Not all physicians save lives, Dr. Wen — including the ones working for Planned Parenthood and the abortion industry as a whole. They’re physicians who went to medical school, too — and some of them fully admit that they’re taking lives for a living.

Dr. Wen would have the public believe that abortion, the deliberate taking of human life in the womb at any stage of pregnancy, for any reason imaginable, committed 900 times per day by her organization, is “promot[ing] life.”

    • This article is reprinted with permission. The original appeared here at Live Action News.

Black woman sterilized due to eugenic agenda of Planned Parenthood board member

Posted in Black Eugenics Victim, Black Genocide, Black pro-life leaders, Black Victims, Black Women, Clarence Gamble, Eugenics by State, Eugenics in North Carolina, Margaret Sanger, Planned Parenthood Board Member, Planned Parenthood in minority community, Planned Parenthood racist supporter with tags , , , , , , , , , , , , , , , on February 28, 2018 by saynsumthn

At the age of 14, after becoming pregnant from a violent rape, the eugenics board of the State of Nort

North Carolina decided Elaine Riddick should not have any more children and sterilized her without consent. Riddick claims the reason she was sterilized without her knowledge or approval was because the state of North Carolina had ruled her “feebleminded,” a degrading term commonly used in eugenics. She recently told her emotional story in the powerful documentary film, produced by Life Dynamics, Inc., called Maafa21: Black Genocide in 21st Century America, which Live Action is screening on social media this month. North Carolina’s eugenics program was funded in part by a member of Planned Parenthood founder Margaret Sanger’s Board of Directors and close friend of the Federation — Clarence Gamble. Gamble sat on the boardof Sanger’s American Birth Control League (ABCL) as well asPlanned Parenthood, and was also a financier of Sanger’s birth control crusade. In addition, he helped to fund the North Carolina Eugenics program.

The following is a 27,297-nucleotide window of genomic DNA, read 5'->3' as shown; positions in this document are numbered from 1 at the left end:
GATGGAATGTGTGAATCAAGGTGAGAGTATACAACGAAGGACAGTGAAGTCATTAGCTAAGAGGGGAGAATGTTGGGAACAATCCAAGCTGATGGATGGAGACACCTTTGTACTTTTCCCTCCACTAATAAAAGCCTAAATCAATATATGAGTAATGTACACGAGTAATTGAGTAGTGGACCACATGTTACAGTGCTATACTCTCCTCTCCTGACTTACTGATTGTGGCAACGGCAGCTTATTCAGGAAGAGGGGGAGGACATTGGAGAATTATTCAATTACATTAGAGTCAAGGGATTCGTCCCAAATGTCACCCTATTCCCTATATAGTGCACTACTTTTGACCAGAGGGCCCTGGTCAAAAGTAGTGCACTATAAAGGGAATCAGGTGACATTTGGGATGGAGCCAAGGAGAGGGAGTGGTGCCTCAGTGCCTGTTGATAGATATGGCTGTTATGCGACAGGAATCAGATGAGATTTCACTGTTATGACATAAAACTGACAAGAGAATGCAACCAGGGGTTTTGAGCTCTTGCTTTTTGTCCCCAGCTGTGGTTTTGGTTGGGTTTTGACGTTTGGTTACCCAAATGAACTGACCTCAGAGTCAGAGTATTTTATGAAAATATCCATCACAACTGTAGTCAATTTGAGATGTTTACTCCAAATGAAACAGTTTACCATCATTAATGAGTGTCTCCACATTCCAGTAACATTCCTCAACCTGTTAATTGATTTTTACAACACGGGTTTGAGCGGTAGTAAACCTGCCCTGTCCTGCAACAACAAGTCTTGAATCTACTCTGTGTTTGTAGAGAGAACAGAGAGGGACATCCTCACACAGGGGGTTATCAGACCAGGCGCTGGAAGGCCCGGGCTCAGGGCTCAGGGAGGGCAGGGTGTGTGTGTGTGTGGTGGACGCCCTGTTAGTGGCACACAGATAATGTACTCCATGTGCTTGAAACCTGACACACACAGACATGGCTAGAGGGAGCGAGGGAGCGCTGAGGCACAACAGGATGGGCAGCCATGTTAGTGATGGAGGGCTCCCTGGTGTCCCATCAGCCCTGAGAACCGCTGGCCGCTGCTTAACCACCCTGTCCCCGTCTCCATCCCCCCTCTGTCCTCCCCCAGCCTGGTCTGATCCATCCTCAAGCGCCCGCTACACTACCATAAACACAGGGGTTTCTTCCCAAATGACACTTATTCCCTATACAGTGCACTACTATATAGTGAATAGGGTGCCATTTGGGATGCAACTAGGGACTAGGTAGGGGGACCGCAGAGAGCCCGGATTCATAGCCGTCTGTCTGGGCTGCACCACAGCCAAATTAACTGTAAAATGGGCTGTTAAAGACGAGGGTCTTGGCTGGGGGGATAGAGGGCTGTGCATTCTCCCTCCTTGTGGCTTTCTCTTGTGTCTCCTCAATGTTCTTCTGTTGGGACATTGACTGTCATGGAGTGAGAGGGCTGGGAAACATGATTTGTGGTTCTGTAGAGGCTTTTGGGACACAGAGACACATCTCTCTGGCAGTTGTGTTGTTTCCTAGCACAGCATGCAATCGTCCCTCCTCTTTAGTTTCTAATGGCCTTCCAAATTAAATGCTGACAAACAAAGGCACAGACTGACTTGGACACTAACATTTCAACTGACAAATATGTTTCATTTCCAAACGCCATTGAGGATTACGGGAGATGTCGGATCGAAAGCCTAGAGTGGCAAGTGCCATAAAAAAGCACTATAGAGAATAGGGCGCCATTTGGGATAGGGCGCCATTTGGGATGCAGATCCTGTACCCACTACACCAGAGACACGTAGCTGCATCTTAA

Sanger, an established member of the American Eugenics Society, stacked her organization with like-minded men and women. In 1942, the ABCL changed its name to Planned Parenthood.

Image: ABCL Directors

Clarence Gamble, a director of Margaret Sanger’s American Birth Control League

Elaine Riddick was kidnapped, molested, and became pregnant as a result of rape at 13 years of age. At the time, Riddick was living with her grandmother, Maggie Woodard, known as “Miss Peaches,” when a social worker with the State discovered her pregnancy. Her name was Sue L. Casebolt, and she referred Elaine’s case to the state’s Eugenics Board. Casebolt had been installed as the Executive Secretary of the North Carolina Eugenics Board in 1961.

Planned Parenthood, eugenics

Elaine Riddick speaks about eugenic sterilization in Maafa21

According to Maafa21:

At a board meeting held three weeks later, she stated that she intended to keep a file on every child whose name reached her desk so that they could be picked up as soon as they reached childbearing age. Casebolt was still on the board in 1968 when it approved the sterilization of Elaine Riddick.

Sue Casebolt board that sterilized Black woman funded by Planned Parenthood member/ Sue Casebolt on eugenics board that sterilized Elaine Riddick (Image credit: Maafa21)